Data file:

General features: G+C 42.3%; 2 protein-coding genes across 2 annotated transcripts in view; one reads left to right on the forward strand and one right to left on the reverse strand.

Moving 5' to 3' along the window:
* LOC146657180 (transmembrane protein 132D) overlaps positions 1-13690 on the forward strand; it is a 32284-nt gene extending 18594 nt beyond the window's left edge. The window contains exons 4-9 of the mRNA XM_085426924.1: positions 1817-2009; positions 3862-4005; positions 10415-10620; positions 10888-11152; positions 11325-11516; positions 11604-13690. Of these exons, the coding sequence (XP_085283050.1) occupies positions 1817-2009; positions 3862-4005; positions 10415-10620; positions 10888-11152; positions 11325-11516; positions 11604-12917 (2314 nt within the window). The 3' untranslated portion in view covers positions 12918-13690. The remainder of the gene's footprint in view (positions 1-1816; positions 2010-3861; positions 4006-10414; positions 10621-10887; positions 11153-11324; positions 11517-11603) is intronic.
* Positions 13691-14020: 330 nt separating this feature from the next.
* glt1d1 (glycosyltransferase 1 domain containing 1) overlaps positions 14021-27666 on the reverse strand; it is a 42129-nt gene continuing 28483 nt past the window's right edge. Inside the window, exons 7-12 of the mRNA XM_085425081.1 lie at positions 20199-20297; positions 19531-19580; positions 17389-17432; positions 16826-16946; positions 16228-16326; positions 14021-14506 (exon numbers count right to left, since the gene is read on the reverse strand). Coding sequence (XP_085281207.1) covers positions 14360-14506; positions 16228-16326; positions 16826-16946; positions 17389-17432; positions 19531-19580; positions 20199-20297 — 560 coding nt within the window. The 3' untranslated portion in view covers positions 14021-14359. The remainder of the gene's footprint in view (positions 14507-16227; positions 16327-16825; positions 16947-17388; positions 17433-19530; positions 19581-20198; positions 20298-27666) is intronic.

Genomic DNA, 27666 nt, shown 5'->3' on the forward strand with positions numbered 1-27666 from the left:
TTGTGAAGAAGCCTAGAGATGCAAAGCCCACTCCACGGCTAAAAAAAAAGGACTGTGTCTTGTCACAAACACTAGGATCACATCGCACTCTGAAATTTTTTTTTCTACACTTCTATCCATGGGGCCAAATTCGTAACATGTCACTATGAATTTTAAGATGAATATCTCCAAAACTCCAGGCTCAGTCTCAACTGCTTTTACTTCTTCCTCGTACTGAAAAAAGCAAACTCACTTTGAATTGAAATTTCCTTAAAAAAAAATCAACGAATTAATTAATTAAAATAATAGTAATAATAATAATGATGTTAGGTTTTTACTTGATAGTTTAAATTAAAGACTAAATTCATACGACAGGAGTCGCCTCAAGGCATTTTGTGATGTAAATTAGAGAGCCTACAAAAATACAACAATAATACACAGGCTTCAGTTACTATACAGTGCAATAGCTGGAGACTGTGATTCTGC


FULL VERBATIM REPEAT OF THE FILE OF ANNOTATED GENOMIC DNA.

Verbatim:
General features: G+C 42.3%; 2 protein-coding genes across 2 annotated transcripts in view; one reads left to right on the forward strand and one right to left on the reverse strand.

Moving 5' to 3' along the window:
* LOC146657180 (transmembrane protein 132D) overlaps positions 1-13690 on the forward strand; it is a 32284-nt gene extending 18594 nt beyond the window's left edge. The window contains exons 4-9 of the mRNA XM_085426924.1: positions 1817-2009; positions 3862-4005; positions 10415-10620; positions 10888-11152; positions 11325-11516; positions 11604-13690. Of these exons, the coding sequence (XP_085283050.1) occupies positions 1817-2009; positions 3862-4005; positions 10415-10620; positions 10888-11152; positions 11325-11516; positions 11604-12917 (2314 nt within the window). The 3' untranslated portion in view covers positions 12918-13690. The remainder of the gene's footprint in view (positions 1-1816; positions 2010-3861; positions 4006-10414; positions 10621-10887; positions 11153-11324; positions 11517-11603) is intronic.
* Positions 13691-14020: 330 nt separating this feature from the next.
* glt1d1 (glycosyltransferase 1 domain containing 1) overlaps positions 14021-27666 on the reverse strand; it is a 42129-nt gene continuing 28483 nt past the window's right edge. Inside the window, exons 7-12 of the mRNA XM_085425081.1 lie at positions 20199-20297; positions 19531-19580; positions 17389-17432; positions 16826-16946; positions 16228-16326; positions 14021-14506 (exon numbers count right to left, since the gene is read on the reverse strand). Coding sequence (XP_085281207.1) covers positions 14360-14506; positions 16228-16326; positions 16826-16946; positions 17389-17432; positions 19531-19580; positions 20199-20297 — 560 coding nt within the window. The 3' untranslated portion in view covers positions 14021-14359. The remainder of the gene's footprint in view (positions 14507-16227; positions 16327-16825; positions 16947-17388; positions 17433-19530; positions 19581-20198; positions 20298-27666) is intronic.

Genomic DNA, 27666 nt, shown 5'->3' on the forward strand with positions numbered 1-27666 from the left:
TTGTGAAGAAGCCTAGAGATGCAAAGCCCACTCCACGGCTAAAAAAAAAGGACTGTGTCTTGTCACAAACACTAGGATCACATCGCACTCTGAAATTTTTTTTTCTACACTTCTATCCATGGGGCCAAATTCGTAACATGTCACTATGAATTTTAAGATGAATATCTCCAAAACTCCAGGCTCAGTCTCAACTGCTTTTACTTCTTCCTCGTACTGAAAAAAGCAAACTCACTTTGAATTGAAATTTCCTTAAAAAAAAATCAACGAATTAATTAATTAAAATAATAGTAATAATAATAATGATGTTAGGTTTTTACTTGATAGTTTAAATTAAAGACTAAATTCATACGACAGGAGTCGCCTCAAGGCATTTTGTGATGTAAATTAGAGAGCCTACAAAAATACAACAATAATACACAGGCTTCAGTTACTATACAGTGCAATAGCTGGAGACTGTGATTCTGC